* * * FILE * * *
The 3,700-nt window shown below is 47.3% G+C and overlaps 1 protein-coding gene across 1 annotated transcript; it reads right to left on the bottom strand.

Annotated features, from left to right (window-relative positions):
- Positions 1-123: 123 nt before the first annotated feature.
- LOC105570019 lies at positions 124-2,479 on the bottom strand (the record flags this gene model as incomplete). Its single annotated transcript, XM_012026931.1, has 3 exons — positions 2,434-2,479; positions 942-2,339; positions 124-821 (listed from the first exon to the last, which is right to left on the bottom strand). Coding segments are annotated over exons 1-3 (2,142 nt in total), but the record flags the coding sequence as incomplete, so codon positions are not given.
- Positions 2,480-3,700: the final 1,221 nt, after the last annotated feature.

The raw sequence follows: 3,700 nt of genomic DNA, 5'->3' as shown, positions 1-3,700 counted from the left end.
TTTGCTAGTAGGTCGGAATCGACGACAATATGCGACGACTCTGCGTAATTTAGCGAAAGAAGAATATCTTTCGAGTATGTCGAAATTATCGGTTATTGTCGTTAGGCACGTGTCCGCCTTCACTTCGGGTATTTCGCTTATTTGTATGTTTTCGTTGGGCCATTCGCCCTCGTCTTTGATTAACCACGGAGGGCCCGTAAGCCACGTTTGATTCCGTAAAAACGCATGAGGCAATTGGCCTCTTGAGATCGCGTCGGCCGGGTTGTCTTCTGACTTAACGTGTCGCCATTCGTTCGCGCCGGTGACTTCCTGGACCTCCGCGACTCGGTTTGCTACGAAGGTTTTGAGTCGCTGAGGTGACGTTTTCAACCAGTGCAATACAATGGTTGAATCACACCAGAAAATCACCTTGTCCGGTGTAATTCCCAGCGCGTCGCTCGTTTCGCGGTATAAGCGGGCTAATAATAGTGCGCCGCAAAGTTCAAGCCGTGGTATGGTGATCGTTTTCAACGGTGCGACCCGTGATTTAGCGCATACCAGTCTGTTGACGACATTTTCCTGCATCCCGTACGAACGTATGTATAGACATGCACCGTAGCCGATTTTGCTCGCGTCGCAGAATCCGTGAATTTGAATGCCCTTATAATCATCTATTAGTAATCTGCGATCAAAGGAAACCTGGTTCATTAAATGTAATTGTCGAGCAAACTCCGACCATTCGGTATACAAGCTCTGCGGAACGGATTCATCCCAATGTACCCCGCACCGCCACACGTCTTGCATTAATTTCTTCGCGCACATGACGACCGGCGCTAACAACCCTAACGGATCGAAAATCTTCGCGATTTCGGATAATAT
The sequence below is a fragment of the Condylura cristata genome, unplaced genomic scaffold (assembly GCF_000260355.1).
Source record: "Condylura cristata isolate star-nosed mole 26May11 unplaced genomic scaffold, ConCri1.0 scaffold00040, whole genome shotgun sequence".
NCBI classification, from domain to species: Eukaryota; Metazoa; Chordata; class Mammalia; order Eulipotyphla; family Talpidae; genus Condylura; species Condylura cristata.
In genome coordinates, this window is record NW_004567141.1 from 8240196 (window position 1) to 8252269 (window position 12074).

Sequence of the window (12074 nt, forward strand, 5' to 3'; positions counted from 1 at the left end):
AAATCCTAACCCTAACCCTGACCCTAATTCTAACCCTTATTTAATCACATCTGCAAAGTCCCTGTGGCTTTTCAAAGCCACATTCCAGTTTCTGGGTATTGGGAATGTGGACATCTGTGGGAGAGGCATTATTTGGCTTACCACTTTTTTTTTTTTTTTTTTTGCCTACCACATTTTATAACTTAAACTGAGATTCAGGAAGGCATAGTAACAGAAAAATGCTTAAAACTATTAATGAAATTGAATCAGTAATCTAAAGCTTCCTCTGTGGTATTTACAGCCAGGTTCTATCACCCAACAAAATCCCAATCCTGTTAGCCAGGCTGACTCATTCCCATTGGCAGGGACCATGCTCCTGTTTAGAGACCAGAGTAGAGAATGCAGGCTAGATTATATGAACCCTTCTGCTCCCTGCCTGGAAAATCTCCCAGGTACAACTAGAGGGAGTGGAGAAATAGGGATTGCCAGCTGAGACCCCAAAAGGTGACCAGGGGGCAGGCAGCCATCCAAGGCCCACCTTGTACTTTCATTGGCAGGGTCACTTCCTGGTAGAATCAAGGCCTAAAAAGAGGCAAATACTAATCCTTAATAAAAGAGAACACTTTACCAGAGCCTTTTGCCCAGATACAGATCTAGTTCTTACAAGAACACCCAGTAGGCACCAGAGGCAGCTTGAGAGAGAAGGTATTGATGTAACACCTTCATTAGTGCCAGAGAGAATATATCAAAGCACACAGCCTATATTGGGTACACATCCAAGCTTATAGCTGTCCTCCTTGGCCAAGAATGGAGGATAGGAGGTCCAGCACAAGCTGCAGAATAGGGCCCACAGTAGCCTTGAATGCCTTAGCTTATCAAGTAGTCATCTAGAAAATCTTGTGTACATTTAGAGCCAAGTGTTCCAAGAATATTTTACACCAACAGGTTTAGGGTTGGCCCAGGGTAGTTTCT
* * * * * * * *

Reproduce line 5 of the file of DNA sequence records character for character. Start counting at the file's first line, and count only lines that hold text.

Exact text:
- Positions 2,480-3,700: the final 1,221 nt, after the last annotated feature.